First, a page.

precisar
+ verb
eu preciso falar I need to speak informal
eu precisaria falar I would need to speak more formal
ter
+ verb
eu tenho que falar I have to speak que pronounced "key"
eu teria que falar I would have to speak  
© 2014 brazilsense.com       Email: dacanada [at-sign] nym.hush.com       Version: 1.0
  • How to use the chart
    • The chart shows the conjugation for regular verbs in the 5 most common tenses, the 3 subjunctive tenses (which are more advanced tenses), the conjugations for the 14 most common irregular verbs, and common ways of combining verbs.
    • The rules for formation of verb endings in this chart give the correct result in all cases, but be aware that the rules are usually taught in a more complicated way in books and language classes.
    • The tu and vós cases are not shown since they are almost never used in Brazil.
    • An empty box means that the verb is regular in that tense. This is not an oversight. They are deliberately empty because it is not something that you need to memorize. If you learn the template case, you can deduce what should be in the box.
    • A regular conjugation is shown (in italics) when it is part of a list of irregular conjugations because it makes it easier to memorize the list; eg., damos is regular though the rest of the verb is irregular.
    • "dir__" means each conjugation begins with dir rather than the infinitive dizer; likewise for "far__" and "trar__".
    • The conditional follows the same pattern as the er/ir endings in the imperfect, but the ending is attached to the infinitive instead of to the stem.
    • The present participle is used with estar. The past participle is used with ter.
    • Conjugations that are identical (and therefore ambiguous unless you have some context):
      • The eu vs. the você/ele/ela case in imperfect.
      • The eu vs. the você/ele/ela case in conditional.
      • The nós case in present vs. past.
      • All cases of ir vs. ser in past tense.
      • The nós vimos in ver vs. vir.
  • Footnotes
    • *1: Non-conditional usage of "would", like "I would speak every day" or "I would speak often with my friends".
    • *2: Conditional usage of "would", like "I would speak if I could".
    • *3: It is more common (and easier!) to use ir+verb to do the future tense. See the the example in Common ways to combine verbs in Portuguese.
    • *4: Regarding estar:
      • estive, etc. (past) are rarely used
      • estando (present participle) is rarely used
      • estava, etc. (imperfect) are very common and regular
      • estou, está, estão, estava, estavam, & estado often shortened to tou, tá, tão, tava, tavam, & tado
    • *5: Regarding poder:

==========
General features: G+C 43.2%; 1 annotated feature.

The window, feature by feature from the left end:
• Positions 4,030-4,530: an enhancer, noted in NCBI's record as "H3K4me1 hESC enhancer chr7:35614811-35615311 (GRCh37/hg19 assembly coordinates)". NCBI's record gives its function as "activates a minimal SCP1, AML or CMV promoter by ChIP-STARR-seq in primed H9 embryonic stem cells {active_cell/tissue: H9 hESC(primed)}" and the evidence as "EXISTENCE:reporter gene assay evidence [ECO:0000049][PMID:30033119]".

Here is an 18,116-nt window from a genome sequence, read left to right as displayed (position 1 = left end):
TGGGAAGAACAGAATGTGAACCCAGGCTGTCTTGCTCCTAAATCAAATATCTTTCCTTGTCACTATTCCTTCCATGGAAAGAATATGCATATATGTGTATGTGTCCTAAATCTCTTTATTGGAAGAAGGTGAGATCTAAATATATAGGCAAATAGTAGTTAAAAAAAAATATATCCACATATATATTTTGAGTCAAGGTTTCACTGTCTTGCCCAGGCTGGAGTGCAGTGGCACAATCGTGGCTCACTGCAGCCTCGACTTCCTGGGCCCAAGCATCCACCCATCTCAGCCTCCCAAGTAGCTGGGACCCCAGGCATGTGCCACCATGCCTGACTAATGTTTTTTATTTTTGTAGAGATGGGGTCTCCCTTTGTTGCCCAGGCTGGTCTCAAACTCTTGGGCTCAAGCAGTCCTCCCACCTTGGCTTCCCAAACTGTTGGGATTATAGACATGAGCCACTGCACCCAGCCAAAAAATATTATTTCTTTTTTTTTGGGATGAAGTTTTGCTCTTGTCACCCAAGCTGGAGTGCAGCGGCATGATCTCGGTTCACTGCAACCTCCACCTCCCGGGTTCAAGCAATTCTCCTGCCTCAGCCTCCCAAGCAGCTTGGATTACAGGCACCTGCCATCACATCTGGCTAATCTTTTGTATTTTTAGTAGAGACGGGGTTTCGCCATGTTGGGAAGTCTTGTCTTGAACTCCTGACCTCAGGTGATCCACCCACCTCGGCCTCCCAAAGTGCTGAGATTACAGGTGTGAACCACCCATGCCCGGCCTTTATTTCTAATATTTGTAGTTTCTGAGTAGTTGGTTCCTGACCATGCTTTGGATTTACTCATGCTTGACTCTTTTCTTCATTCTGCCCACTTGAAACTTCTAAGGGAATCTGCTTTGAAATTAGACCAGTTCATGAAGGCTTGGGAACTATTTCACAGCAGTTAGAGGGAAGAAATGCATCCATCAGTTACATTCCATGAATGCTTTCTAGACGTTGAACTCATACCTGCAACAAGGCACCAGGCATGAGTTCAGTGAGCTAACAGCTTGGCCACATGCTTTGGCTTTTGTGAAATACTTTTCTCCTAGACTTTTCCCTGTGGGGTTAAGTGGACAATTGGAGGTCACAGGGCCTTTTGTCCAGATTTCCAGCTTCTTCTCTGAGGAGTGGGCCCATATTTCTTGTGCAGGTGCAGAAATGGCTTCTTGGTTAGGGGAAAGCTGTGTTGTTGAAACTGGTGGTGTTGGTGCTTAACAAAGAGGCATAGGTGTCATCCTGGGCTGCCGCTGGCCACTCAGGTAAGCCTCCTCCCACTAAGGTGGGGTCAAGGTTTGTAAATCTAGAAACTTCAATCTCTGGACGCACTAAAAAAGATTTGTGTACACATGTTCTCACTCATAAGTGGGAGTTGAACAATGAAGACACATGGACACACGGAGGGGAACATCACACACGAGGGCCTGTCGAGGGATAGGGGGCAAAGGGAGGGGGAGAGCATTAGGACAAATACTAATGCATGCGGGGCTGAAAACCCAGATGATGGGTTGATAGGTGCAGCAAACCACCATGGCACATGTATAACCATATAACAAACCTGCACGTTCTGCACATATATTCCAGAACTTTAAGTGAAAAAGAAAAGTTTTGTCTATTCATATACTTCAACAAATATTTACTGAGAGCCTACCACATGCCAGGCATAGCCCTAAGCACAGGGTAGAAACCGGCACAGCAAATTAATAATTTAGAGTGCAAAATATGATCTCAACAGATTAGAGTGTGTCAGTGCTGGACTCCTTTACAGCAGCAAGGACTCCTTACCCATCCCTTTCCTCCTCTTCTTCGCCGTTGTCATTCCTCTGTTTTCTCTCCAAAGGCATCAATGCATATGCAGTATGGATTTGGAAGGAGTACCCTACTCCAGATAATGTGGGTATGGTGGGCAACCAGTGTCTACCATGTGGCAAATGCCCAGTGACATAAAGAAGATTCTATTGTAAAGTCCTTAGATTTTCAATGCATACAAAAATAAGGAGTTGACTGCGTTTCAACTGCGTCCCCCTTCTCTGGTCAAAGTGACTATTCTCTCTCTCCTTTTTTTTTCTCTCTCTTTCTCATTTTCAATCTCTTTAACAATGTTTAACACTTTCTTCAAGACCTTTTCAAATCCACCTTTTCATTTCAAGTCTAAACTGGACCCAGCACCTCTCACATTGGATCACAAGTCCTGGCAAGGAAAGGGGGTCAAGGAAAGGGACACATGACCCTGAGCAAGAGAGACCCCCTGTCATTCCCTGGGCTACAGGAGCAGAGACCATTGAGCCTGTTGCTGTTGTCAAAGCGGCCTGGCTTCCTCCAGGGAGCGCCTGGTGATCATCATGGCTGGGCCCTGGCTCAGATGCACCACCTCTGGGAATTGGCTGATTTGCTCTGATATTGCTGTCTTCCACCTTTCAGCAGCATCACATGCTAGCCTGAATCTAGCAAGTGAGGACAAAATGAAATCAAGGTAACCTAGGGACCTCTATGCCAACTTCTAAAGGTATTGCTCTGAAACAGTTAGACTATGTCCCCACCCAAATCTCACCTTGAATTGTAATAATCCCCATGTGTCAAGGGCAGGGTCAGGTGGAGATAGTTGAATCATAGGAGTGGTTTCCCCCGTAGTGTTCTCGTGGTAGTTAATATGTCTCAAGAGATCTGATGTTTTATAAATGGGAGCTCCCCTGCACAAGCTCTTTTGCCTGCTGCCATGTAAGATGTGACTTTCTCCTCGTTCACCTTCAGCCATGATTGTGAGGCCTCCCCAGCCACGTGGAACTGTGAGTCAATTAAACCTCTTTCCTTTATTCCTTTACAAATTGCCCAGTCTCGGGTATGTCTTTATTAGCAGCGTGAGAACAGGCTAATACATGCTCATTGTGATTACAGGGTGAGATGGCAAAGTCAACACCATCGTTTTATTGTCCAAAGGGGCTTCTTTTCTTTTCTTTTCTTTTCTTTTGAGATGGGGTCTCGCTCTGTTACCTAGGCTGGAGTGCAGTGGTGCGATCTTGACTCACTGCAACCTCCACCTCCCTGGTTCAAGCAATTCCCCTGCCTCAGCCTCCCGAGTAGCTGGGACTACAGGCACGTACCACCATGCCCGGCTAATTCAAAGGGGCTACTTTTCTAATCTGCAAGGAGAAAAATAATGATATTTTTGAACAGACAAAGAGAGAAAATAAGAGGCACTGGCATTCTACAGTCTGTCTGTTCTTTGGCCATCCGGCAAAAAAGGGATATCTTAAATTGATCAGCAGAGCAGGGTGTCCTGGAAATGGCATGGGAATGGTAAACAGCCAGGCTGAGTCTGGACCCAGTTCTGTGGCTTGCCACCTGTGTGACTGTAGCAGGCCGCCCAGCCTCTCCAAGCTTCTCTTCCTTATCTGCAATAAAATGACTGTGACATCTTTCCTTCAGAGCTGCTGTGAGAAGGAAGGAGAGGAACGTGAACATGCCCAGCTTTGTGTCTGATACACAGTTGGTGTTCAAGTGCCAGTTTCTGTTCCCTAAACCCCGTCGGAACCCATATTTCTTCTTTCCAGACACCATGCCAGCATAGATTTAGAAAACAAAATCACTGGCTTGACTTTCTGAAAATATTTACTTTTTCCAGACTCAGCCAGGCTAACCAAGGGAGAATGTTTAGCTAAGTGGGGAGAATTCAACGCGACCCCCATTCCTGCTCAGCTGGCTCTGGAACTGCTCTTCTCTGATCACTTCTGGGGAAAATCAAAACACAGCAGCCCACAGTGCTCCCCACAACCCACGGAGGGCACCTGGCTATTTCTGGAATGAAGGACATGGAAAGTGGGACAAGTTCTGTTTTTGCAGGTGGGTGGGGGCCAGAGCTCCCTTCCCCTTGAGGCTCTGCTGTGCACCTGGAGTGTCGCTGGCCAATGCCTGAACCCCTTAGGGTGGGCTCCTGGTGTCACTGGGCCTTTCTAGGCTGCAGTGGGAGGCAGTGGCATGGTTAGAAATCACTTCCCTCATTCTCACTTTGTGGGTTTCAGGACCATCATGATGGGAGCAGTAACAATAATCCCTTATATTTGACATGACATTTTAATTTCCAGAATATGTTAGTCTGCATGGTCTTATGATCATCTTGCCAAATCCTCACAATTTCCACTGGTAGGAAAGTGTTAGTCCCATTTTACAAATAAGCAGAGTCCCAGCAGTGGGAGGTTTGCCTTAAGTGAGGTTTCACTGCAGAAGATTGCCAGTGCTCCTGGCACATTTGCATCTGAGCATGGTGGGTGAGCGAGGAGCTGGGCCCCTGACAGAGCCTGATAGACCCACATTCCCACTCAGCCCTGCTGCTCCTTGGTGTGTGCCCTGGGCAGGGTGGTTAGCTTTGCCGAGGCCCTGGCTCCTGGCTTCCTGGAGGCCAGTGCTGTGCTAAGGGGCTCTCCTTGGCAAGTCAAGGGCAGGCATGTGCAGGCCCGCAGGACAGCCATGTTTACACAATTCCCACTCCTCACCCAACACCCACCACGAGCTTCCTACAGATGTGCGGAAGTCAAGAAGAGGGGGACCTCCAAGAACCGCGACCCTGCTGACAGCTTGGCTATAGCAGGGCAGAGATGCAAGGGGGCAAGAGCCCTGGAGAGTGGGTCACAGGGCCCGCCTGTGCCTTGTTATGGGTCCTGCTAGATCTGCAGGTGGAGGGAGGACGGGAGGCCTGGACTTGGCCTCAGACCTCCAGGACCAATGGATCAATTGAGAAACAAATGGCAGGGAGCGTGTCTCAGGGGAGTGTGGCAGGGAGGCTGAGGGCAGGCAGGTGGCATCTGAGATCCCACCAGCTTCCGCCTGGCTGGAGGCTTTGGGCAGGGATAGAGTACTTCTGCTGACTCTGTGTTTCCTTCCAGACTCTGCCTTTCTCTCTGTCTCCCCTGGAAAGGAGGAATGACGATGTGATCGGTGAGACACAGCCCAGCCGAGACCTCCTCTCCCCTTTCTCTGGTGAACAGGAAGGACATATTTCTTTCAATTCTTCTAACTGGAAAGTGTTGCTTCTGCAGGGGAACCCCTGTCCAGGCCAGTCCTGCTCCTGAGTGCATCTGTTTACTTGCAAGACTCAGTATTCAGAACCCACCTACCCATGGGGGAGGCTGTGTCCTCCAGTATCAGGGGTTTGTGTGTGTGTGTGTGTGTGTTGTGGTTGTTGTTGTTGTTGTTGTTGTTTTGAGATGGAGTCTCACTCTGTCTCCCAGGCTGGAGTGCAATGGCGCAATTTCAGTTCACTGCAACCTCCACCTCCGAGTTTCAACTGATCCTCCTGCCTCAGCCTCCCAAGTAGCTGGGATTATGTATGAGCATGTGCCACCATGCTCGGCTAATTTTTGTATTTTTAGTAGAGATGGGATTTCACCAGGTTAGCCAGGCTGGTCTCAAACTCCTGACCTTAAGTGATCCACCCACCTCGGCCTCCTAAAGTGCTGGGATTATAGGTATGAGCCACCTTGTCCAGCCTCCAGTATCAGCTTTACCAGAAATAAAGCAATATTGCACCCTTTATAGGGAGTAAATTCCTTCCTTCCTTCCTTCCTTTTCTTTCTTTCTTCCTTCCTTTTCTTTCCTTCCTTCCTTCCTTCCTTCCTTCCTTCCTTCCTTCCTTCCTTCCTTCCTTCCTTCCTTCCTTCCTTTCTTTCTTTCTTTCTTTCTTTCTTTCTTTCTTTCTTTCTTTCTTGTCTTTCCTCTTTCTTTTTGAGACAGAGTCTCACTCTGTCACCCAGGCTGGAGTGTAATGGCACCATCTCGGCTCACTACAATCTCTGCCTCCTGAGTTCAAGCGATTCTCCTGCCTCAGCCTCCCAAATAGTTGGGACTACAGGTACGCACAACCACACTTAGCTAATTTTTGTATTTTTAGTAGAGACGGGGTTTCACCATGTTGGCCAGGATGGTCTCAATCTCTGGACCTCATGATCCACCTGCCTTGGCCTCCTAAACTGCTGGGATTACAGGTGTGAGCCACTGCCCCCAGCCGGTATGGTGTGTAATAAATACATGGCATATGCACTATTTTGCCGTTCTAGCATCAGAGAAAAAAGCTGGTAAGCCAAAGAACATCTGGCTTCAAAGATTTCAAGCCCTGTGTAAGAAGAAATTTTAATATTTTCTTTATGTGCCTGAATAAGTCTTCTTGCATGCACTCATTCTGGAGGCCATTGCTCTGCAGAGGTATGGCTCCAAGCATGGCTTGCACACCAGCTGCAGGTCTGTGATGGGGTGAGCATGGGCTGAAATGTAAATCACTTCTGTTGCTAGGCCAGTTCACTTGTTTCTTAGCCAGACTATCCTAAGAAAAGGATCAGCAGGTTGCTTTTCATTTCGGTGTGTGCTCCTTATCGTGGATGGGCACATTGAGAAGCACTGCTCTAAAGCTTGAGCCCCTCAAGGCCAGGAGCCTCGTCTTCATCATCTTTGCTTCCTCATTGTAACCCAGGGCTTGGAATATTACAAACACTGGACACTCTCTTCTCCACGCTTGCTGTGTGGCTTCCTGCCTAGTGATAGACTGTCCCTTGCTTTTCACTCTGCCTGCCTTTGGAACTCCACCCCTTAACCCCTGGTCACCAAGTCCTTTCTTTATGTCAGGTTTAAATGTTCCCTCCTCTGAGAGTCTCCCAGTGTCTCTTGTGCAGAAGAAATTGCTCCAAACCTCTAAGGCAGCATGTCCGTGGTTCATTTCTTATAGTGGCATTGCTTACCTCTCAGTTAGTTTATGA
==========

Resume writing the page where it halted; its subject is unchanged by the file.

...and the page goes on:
• poder and conseguir are often confused
      • poder is combined with another verb to mean "can / to be able to"
      • conseguir is used similarly but has subtle distinctions
      • Used by itself, conseguir means "to get / to obtain / to succeed in"
    • *6: Regarding pôr:
      • punha, etc. (imperfect) are rarely used
      • The following have the same irregular conjugation as pôr: compor, impor, supor, propor, dispor, expor
      • pôr and colocar both mean "to put" but colocar is more common
      • pôr and compor follow the same rules as the -er/ir verbs for the conditional, the future, and the three subjunctive tenses with the following exception: In imperfect subjunctive, it is not pusêssemos but rather puséssemos, and likewise compuséssemos, etc.
    • *7: Commands, like Pare o carro! (Stop the car!), normally use present subjunctive. Confusingly, there is also something known as the imperative tense in Portuguese, but it has a different purpose. That imperative tense is not shown since it is used only with the tu and vós cases which are almost never used in Brazil.
    • *8: Auxiliary verbs like must/should/can/may/would are tricky. As in English, Portuguese auxiliary verbs are sometimes interchangeable (Can I have a coffee? May I have a coffee?) and sometimes not (He can climb Mount Everest. vs. He may climb Mount Everest.) The following rule works pretty well in most cases:
      • dever in present tense = must
      • dever in past tense = should
      • poder in present tense = can, may
      • poder in past tense = would
    • *9: dever by itself is "to owe"; eg., eu devo by itself is "I owe" (not "I must").
    • *10: Eu posso falar can be used in the sense of "I can/may speak to him about the job", but not for "I can speak Portuguese". For that, use: Eu sei português (I know Portuguese)
© 2014 brazilsense.com       Email: dacanada [at-sign] nym.hush.com       Version: 1.0